For those that love the minimalist/ambient sound, this album is one of the best. It requires a lot of patience, of course, but if you are just sitting there listening and drifting with the music, it is very sublime. The first track is "Passed" which is based on source material from Bass Communion and is mixed by Potter. This one is based on a drone sound with movement and sounds flowing in and out around the established ground. There is some interesting things going on here, but it mostly sets the mood for whats coming. The 2nd track ("Yossaira")is based on source material from both Potter and Coleclough and mixed by Bass Communion. This one is the most interesting, but if you are using this CD to get a quiet atmosphere, this one (and the next track) probably have more involvement and movement than the rest of the album. This is more industrial sounding ambience, quite metallic and spooky, a lot like BC's earlier material. Those familiar with BC's style will recognize it as Steven Wilson's involvement. The main sound here is a constant descending drone which recharges itself and then descends again with a lot of variation in the sound. Other noises weave around the drones and at times, the drones disappear completely and we're left with natural sounds as birds, water, etc before it returns in another variance. This lasts for a very sublime 24 minutes which sails right on by as if time is not involved. Simply amazing and worth 5 stars in and of itself.

The 3rd track is another Potter mix from Bass communion source material called "Raiser". This one is the only track with some semblance of quite percussive rhythm, but you will notice early on that the rhythm only has trivial impact on the sounds going on around it. Probably the brightest of the tracks, though still ambient. This is also the shortest at 8 1/2 minutes. The next track is from source material from both Bass Communion and Coleclough and is mixed by Coleclough. This is a 27 minute drone which doesn't seem to change much except for cycles and dynamics. This was a hard one to concentrate on, but would be a great atmospheric piece that would induce calm.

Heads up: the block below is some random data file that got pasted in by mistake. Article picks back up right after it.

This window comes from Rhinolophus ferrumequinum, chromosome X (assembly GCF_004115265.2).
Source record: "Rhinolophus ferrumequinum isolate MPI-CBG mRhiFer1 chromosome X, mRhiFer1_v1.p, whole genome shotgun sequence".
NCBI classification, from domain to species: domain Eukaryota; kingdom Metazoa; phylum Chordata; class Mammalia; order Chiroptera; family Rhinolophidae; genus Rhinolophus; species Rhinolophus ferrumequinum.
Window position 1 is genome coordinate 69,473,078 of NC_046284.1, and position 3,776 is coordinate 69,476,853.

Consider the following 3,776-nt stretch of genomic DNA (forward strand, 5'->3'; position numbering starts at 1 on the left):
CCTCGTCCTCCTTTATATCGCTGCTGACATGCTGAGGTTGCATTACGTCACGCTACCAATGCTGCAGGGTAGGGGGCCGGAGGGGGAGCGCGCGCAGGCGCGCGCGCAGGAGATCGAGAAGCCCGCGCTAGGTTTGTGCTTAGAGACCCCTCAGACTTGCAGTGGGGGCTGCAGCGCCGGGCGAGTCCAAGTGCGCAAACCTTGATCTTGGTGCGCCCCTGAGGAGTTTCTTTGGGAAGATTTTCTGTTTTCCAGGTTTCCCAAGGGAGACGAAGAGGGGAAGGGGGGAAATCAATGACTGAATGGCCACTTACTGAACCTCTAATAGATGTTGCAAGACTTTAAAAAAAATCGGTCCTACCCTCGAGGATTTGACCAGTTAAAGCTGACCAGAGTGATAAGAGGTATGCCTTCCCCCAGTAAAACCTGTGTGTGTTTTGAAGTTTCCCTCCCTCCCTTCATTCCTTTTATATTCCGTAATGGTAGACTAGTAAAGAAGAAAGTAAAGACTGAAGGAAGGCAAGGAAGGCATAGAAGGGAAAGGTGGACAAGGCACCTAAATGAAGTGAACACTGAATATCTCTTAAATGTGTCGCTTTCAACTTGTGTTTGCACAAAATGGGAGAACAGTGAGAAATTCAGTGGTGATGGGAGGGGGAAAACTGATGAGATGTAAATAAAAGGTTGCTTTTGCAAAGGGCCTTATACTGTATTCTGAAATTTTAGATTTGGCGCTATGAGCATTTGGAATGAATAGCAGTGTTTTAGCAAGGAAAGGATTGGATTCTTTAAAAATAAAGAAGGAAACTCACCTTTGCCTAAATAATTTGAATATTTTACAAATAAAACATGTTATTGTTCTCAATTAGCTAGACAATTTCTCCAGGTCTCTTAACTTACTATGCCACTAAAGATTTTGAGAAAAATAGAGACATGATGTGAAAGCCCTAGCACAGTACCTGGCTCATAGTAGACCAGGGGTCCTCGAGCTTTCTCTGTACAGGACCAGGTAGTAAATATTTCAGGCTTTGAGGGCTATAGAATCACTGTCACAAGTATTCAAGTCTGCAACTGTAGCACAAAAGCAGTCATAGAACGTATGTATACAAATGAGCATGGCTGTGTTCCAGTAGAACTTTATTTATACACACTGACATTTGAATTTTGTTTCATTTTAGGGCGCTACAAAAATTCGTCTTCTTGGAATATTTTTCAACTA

The last track is source material from Bass Communion again with Coleclough as the mix master. So many reviews (at various sites throughout the internet) praise this track. At over 70 minutes in length, Coleclough takes two sources from BC's excellent "Drugged" track and slows it way down to where it's unfamiliar, and turns it into a drone with varying tones, dynamics, and feelings. It has been said that this track will definitely influence the room wherever it is played. It is calming, peaceful, and a perfect example of space minimalism with a slow, slow melody. The sudden changes in tone that take place after 12 minutes have elapsed will pull you in to a different state of mind. This music is trippy, to say the least, but the music is the only drug you need here. Simple and beautiful, harsh and calming, those are the best words to describe this. When the 49 minute mark is passed, you will hear a sudden change where the processing layers are taken away and the tones are bright and not so layered. At this point, it is like you have emerged into lightness. This is something that must be experienced by those with patience and an open ear for beauty.

This is not music in any traditional sense, these are soundscapes, so be ready for that going in to this. The music needs to be listened to through headphones, or in a place where there are no outside influences to disrupt you. That will give you the best results and you will find yourself taken away into deep realms in your mind. I know, sounds corny, but music as a drug is a lot safer than the alternative.

This is not the best collection or album that BC has been involved with, but it is still excellent. I prefer the sounds of BC as far as ambience and minimalism is concerned because the music has more of a feeling of passage and movement. However, I enjoy this one on occasion and it is a great example of music that is influenced by the sonic pictures of Tangerine Dream. This is where that style has progressed to and lovers of that era of TD will enjoy this immensely.